JNU’s GSCASH Needs To Be Preserved And Here’s Why

Image Courtesy: Facebook/ Samim Asgor Ali

A letter dated 12th September, 2017 by the Registrar wreaked havoc in JNU for gender justice as it declared that elections to the University’s Gender Sensitization Committee Against Sexual Harassment (GSCASH) were to be put on hold and that a new committee called Internal Complaints committee (ICC) were to take its place. This came immediately after the JNUSU elections where gender justice was a major issue, this year.

A major difference the reconstituting of GSCASH to ICC would cause is the sad fate of representation.

The GSCASH committee constitutes four faculty members (at least two women), four students (at least two women), a woman officer and a woman staff member to be elected by teachers, students and staff. It also had provision for two women representatives of an NGO along with one women coordinator for counselors.

On the other hand the new ICC’s composition according to UGC’s rule is this: three nominated faculty, two nominated non-teaching staff, and three elected student representatives (one undergraduate, one postgraduate, one research scholar).
The Garkoti committee formed to decide upon the composition of the ICC constituted two women (on a nine member committee) as its members only. In addition to it, this committee is not even autonomous as the majority of its members held administrative posts. Also to note that no representations were asked from various stakeholders like the student body, teaching and non-teaching staff.

The cause for this major conversion comes on the pretext of a clause in the UGC-SHW Regulations, s. 2(1), which states that “any existing body already functioning with the same objective should be re-constituted as the ICC”, provided that in the “latter case the HEI shall ensure that the Constitution of such a body is required for ICC under these regulations, provided that such a body shall be bound by the provisions of these regulations”, which necessarily means that JNU has its own ICC under the name of GSCASH. Ironically a letter dated October 6th,2015 by the Assistant Registrar stated that the rules of GSCASH have been revised according to the UGC-SHW Act,2013.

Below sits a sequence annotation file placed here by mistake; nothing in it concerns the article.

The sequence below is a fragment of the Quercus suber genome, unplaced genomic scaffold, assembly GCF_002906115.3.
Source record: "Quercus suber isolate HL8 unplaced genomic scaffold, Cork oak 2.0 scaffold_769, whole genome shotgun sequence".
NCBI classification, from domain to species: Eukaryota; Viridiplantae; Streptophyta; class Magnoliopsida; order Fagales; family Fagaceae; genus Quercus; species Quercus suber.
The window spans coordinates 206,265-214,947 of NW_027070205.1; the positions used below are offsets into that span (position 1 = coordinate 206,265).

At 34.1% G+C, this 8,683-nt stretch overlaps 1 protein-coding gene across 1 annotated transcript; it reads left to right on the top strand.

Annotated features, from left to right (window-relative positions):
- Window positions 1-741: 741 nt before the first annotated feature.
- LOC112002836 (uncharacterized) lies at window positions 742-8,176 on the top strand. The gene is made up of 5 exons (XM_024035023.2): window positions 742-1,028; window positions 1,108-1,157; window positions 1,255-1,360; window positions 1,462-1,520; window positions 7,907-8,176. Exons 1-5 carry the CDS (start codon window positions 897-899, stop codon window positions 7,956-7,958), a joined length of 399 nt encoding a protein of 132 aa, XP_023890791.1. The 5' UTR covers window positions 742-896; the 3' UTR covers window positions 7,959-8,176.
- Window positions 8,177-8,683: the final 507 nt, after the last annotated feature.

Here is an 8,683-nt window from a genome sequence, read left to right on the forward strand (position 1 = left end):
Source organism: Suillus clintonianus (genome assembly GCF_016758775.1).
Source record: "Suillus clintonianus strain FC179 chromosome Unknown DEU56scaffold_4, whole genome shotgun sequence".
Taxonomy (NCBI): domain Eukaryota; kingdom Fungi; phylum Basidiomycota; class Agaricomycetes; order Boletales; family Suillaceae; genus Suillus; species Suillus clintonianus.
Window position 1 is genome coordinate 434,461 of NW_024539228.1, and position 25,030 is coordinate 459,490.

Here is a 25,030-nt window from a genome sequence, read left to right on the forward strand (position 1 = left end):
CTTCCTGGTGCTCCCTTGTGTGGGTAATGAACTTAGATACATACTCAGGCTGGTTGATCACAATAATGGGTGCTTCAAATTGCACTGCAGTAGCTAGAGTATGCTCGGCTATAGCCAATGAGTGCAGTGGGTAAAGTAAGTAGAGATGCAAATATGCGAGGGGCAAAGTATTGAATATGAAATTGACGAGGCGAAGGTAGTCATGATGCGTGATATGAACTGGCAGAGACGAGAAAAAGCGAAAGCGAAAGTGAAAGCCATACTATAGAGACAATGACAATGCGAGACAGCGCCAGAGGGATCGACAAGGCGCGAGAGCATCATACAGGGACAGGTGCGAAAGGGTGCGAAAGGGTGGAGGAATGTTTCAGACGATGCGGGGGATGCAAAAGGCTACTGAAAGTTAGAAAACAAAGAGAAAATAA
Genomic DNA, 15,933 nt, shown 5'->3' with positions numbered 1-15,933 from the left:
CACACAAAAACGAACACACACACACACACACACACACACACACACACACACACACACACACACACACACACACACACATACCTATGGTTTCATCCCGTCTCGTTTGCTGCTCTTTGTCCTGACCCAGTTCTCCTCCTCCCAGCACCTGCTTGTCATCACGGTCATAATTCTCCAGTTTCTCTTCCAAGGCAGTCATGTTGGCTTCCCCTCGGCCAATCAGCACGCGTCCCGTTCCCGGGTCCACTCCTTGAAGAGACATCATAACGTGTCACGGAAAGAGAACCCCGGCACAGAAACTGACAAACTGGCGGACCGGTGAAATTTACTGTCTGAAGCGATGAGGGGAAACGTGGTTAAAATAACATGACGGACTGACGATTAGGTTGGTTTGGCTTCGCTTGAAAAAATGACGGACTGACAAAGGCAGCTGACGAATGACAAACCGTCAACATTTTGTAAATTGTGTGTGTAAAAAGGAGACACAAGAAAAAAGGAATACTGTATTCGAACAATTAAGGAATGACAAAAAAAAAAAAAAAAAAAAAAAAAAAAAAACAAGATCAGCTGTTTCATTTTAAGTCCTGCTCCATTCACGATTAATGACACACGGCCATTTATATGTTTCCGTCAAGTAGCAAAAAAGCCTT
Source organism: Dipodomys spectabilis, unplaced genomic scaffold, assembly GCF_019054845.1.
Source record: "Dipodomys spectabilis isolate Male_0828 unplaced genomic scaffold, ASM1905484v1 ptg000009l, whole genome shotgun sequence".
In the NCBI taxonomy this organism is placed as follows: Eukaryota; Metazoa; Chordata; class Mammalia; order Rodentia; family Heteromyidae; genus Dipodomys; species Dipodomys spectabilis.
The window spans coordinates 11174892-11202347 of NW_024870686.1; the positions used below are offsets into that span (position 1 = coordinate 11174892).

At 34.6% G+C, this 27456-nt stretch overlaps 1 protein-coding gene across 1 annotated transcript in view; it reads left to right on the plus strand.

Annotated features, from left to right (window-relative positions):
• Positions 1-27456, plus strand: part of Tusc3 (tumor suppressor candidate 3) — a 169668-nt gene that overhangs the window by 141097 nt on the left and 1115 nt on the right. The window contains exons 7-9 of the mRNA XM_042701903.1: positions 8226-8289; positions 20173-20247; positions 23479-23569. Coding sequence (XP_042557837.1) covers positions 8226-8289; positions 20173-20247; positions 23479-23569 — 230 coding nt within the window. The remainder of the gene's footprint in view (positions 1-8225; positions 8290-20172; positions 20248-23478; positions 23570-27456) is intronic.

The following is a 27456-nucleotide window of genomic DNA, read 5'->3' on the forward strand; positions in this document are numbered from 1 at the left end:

‘The only amendment that should have been recommended is a rechristening of GSCASH as the GSCASH-ICC, if this pedantic obsession with reproducing the nomenclature used in the UGC-SHW Regulations has to be humoured’, statement by the JNUTA on jnuta.wordpress.com.

The second major concern that looms over the abolition of GSCASH is the lack of autonomy. While the VC is not to be a member of the ICC directly, yet he can exert a major influence in the appointment of teaching and non teaching staff which are to be nominated directly. This would further create power hierarchies within the committee hence hampering its working. Another troubling question is the fate of inquiries in which the accused is a member of the administration, it would definitely affect the impartial functioning of the body.

Image Courtesy: WordPress/ jnuta

‘GSCASH is much more democratic and representative than ICC. An ICC which has nominated members by the executive authority, which is the administration is in contradiction with the principle of natural justice, as it either prevents cases of sexual harassment against people in position of power from getting reported or it makes those cases go to people who are effectively allies of those who are the executive authorities.
In this scenario, how does the ICC ensure free and fair procedure ?? It can not. It is a smart move by the administration to replace GSCASH with ICC to safeguard all their people against whom sexual harassment inquiries were going on’,
Somaya Gupta, JNU Student.

This idea of having a spineless ICC has been protested by many including the JNUSU, JNUTA, and the students alike. But the administration is hell -bent on their stand for ICC and have thus dissolved GSCASH wef from September 18th. In a shocking move they also sealed the office of GSCASH and took over the working of GSCASH much to the disappointment and anger of the students and the teachers.

All India Progressive Women’s Association in their strong worded statement on September 18th condemned the state of affairs in JNU. ‘JNU’s GSCASH was among the rare model institutions where the institution was actually autonomous and free to carry out tasks of gender sensitization and enquiries into complaints free from any pressure, regardless of whether the accused was a student, a faculty member, a staff member or employee, or someone in the Administrative hierarchy’, AIPWA.

JNU students’, teachers’ and various organizations are still putting up a relentless fight against the diktat of the administration to preserve GSCASH which is far more efficient than the ICC. JNU being one of India’s finest institutions took a major step backward in delivering gender justice to its students, teaching and non –teaching staff. According to the recent developments the JNU teachers’ and students’ associations have moved to court to oppose this bizarre decision. We just hope that the court recognizes the loopholes in the ICC and give back GSCASH to JNU.